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New Yorkers Need This Unreality Check

By Froma Harrop

CONEY ISLAND, N.Y. -- Weird and downtrodden, but prime Brooklyn oceanfront, Coney Island as we know it may soon vanish. A developer wants to replace the people's carnival with hotels, retail and time-share units. You might as well try to turn Britney Spears into Grace Kelly. The threat of such a makeover has traumatized preservationists and the many fans of seedy Americana. This is war.

In truth, Coney Island as we know it is not Coney Island as we knew it. Little remains from the glory days. The Cyclone roller coaster (1927), Wonder Wheel (1920) and Parachute Jump (1939 and no longer operating) are landmarked, and Nathan's Famous still dishes out great hot dogs, but the old sprawl of amusement parks has shrunk to a pathetic few blocks. The view from the surviving rides is of empty lots and dreary housing projects.

Developer Joseph Sitt recently added the Astroland park to his considerable Coney Island holdings. These key three acres are now all that stands between the iconic urban playground and its total collapse. Sitt vows to close Astroland at the end of the season.

The big question: Why revive a decaying entertainment center when swankier development would bring in a higher class of customer and new tax revenues? This could apply to other "vintage" amusement parks facing similar peril.

Answer No. 1: Because poor people deserve their slice of downscale fun.

Answer No. 2: Because these old amusement parks are like family.

In a city obsessed with high finance, the arts and world-class shopping, Coney has offered generations of New Yorkers a much-needed unreality check.

Coney Island has always been a public space. There's no admission fee to keep out the down-and-out, no $20 parking charges and, actually, no need for a car. The subway stops a block away.

Also missing are corporate gatekeepers to ensure good taste and decorum. One amusement advertises "Shoot the Freak: Live Human Target" (with paint guns). Typical of the creaking technology is Spook-a-Rama, a 50-year-old dark ride featuring sword-wielding devils and jumping skeletons (pictures at www.laffinthedark.com/spook50.htm).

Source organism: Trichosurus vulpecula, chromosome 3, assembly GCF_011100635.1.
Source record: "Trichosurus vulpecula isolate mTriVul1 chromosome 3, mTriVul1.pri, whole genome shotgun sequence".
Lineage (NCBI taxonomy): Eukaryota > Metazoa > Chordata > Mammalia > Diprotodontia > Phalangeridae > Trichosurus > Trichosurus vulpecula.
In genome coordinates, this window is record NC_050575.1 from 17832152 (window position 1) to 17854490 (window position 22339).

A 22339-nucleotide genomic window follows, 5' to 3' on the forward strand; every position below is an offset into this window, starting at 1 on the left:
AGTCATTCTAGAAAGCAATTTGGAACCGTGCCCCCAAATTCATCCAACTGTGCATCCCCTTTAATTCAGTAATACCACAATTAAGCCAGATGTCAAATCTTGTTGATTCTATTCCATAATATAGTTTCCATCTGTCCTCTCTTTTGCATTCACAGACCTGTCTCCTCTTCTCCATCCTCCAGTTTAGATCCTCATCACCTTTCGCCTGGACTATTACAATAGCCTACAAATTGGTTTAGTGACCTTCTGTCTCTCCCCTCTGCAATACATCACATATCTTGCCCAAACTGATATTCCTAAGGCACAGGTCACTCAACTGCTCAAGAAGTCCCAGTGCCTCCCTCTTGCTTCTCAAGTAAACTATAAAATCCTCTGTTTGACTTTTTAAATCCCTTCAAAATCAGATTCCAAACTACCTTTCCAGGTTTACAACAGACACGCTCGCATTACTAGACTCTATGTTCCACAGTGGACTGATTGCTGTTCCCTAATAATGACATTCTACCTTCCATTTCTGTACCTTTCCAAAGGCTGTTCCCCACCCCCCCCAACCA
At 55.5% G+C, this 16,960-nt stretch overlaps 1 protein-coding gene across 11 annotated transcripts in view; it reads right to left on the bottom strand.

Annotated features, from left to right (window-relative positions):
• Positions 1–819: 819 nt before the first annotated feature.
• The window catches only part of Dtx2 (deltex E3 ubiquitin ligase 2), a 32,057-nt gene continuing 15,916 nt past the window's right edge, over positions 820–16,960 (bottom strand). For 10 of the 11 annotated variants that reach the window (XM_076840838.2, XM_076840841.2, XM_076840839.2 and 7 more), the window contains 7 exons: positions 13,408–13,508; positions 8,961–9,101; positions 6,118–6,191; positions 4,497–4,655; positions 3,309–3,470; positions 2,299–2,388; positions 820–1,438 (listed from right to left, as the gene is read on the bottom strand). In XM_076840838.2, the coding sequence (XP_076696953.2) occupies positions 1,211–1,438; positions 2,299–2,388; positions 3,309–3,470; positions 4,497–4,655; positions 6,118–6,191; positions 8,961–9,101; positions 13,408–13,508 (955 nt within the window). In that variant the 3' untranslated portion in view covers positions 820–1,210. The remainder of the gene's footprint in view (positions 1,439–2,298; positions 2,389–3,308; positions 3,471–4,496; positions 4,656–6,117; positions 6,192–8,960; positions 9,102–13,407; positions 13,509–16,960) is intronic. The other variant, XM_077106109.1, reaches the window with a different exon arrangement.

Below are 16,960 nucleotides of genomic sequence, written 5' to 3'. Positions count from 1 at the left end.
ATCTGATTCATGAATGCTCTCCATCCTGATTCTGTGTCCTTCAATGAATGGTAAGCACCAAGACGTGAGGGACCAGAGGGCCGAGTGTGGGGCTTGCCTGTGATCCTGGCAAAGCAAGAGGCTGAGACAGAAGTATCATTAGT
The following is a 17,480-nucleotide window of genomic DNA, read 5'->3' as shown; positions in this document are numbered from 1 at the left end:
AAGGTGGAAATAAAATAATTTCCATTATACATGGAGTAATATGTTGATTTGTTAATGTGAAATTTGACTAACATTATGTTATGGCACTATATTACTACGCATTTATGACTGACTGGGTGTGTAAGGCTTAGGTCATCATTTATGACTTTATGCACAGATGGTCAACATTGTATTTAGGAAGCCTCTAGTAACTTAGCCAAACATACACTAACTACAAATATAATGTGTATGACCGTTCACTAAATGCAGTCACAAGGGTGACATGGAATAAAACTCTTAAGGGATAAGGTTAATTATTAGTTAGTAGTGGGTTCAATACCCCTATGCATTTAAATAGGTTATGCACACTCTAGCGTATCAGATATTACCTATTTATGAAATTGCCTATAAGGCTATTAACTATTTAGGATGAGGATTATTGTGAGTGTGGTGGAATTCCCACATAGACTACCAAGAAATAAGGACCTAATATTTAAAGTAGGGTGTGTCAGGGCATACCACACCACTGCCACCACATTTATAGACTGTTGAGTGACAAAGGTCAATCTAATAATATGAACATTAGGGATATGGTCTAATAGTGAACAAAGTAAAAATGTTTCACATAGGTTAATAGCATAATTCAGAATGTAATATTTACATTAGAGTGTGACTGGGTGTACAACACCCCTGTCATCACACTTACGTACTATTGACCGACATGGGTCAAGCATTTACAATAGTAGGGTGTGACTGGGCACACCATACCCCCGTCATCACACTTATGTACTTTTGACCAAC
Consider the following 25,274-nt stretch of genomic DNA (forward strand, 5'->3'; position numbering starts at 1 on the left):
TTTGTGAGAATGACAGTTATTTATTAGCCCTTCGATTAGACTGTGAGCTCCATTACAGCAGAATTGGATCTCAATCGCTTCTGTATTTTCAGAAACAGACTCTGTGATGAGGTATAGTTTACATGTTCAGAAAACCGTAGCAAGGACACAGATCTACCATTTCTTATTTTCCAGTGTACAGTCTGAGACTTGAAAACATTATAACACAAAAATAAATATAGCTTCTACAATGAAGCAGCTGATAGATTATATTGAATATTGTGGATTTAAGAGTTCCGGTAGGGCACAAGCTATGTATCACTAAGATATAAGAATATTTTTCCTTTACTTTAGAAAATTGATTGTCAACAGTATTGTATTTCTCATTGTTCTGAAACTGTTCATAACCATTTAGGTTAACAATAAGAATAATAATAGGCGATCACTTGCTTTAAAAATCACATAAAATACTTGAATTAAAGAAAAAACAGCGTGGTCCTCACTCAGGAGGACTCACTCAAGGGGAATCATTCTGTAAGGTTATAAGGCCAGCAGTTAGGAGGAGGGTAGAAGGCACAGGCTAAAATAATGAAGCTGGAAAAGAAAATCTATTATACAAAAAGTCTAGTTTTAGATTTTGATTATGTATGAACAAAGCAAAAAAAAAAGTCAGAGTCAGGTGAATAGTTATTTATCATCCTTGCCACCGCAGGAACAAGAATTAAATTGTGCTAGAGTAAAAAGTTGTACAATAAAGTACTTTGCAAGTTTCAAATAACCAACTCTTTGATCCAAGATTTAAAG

While the amusement area is a near ruin, you're still never alone at Coney. On a hot summer day, the refurbished beach resembles a shoulder-to-shoulder Weegee photo. The masses come in all races, speak a thousand tongues and are not of one mind on hygiene. Disney's controllers would have a nervous breakdown here.

Fortunately, Sitt remains far from realizing his vision. The dirt under Astroland is zoned for amusements. Other developers have tried to bully their way through the zoning restrictions and failed.

In 1964, Fred Trump (Donald's father) bought the famous Steeplechase Park in the hopes of building luxury apartments there. Before calling in the bulldozers, Trump had models in bikinis throw stones through the historic pavilion's stained-glass windows. But he couldn't get the zoning changed even after years of litigation.

Current city officials don't sound any more yielding. Of Sitt's plans to build a smart-set beach complex on amusement-zoned land, Amanda Burden, head of the New York City Planning Commission, said the following: "There is no way that will happen under this administration." (Guess she wasn't impressed by his offer to include a high-tech video arcade.)

There's now talk of a possible land swap: Sitt gives the city 10 amusement acres along the boardwalk in return for land slightly to the west and a green light for his project.

The day after Steeplechase Park burned down, in 1907, its owner, George C. Tilyou, posted a sign on which he promised to build a "bigger, better Steeplechase Park" and added, "Admission to the burning ruins -- Ten cents."

That's the spirit of Coney Island: Think big. Act bizarre. And build on ruins.

fharrop@projo.com

Copyright 2007 Creators Syndicate Inc.


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